The Nazis Next Door: How America Became a Safe Haven for Hitler’s Men By Eric Lichtblau

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122614_mishmash_bookIf you’re feeling chilly these winter nights, grab a copy of Eric Lichtblau’s new book and get your blood boiling.

In the first half, Lichtblau describes how, as Jews still languished in DP camps, even some of the worst Nazis and collaborators began new lives in the United States — imported by the Army to work on rocket programs, allowed in with biographies sanitized by the CIA or simply let in by
indifferent or ignorant immigration workers.

The Army knew the truth about SS Maj. Wernher von Braun and about Arthur Rudolph, who ran the factory that worked thousands of slave laborers to death making von Braun’s V-2 rockets. Other Nazis falsely claimed innocuous wartime work or anti-Nazi beliefs or gave truthful statements of ardent opposition to communism. Often, the last seemed to suffice.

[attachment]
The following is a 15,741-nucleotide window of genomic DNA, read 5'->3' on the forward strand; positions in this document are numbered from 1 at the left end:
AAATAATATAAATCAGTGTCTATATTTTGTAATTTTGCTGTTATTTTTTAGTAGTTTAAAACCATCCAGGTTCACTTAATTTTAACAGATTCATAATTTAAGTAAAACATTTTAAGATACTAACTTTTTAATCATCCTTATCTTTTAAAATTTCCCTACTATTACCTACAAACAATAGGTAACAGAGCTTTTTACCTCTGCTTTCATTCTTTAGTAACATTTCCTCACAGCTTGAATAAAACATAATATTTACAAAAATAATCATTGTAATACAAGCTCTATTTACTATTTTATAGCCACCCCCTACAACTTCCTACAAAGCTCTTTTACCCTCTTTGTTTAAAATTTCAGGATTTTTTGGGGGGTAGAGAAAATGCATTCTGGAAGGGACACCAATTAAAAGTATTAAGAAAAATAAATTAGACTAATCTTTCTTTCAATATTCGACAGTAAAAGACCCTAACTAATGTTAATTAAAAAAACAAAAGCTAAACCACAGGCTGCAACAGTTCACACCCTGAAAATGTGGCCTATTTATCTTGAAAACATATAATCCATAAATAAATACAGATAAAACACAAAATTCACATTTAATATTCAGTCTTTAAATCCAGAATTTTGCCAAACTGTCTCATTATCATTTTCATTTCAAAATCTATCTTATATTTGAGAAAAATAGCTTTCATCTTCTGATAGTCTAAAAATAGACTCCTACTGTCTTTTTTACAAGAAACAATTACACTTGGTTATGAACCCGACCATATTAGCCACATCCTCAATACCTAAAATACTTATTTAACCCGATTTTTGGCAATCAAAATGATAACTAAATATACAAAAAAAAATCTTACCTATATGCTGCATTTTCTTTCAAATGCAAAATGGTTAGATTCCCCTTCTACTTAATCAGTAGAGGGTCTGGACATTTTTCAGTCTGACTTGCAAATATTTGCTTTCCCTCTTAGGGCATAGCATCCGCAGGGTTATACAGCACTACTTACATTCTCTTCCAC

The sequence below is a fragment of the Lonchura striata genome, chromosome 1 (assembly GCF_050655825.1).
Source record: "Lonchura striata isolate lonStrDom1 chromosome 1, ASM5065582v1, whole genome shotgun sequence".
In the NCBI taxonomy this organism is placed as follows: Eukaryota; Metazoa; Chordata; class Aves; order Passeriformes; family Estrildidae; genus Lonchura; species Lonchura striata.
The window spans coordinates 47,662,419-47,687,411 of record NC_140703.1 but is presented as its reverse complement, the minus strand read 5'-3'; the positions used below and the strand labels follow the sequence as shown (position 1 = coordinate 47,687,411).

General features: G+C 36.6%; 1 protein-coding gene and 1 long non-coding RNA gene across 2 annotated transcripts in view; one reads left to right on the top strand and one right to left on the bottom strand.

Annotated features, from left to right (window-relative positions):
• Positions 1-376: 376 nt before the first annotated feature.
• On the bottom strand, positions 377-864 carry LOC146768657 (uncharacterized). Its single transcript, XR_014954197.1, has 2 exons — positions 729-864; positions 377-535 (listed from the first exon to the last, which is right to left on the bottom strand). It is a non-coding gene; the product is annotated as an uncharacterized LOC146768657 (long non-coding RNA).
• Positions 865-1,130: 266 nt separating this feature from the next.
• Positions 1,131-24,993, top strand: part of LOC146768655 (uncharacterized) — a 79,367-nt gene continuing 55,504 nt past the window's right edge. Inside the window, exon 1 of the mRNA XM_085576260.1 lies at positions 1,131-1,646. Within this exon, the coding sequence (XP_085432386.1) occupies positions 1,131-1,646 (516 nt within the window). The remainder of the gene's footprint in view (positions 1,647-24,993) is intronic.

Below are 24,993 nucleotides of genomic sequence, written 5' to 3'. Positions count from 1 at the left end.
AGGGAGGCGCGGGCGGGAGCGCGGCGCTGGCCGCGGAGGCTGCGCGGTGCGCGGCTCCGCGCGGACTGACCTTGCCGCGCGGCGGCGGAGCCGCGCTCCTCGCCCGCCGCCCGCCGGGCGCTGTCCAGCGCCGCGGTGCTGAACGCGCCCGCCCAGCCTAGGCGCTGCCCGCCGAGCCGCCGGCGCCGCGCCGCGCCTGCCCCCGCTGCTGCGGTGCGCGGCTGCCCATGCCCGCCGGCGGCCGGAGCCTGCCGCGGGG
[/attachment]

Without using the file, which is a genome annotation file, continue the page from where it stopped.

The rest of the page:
“The true number of [Nazi] fugitives may never be known, but the number of postwar immigrants with clear ties to the Nazis likely surpassed 10,000,” Lichtblau says.

The second half of Lichtblau’s book is somewhat more calming: After hearings by U.S. Reps. Elizabeth Holtzman and Joshua Eilberg shamed the government, Congress forced the Justice
Department to create the well-known Office of Special Investigations (OSI) in 1979.

Not all of “The Nazis Next Door” is new, but even things once familiar no longer are so, and Lichtblau does a nice job of painting the larger picture while focusing on six notorious individuals and neither dodging nor dwelling on unpleasant details.

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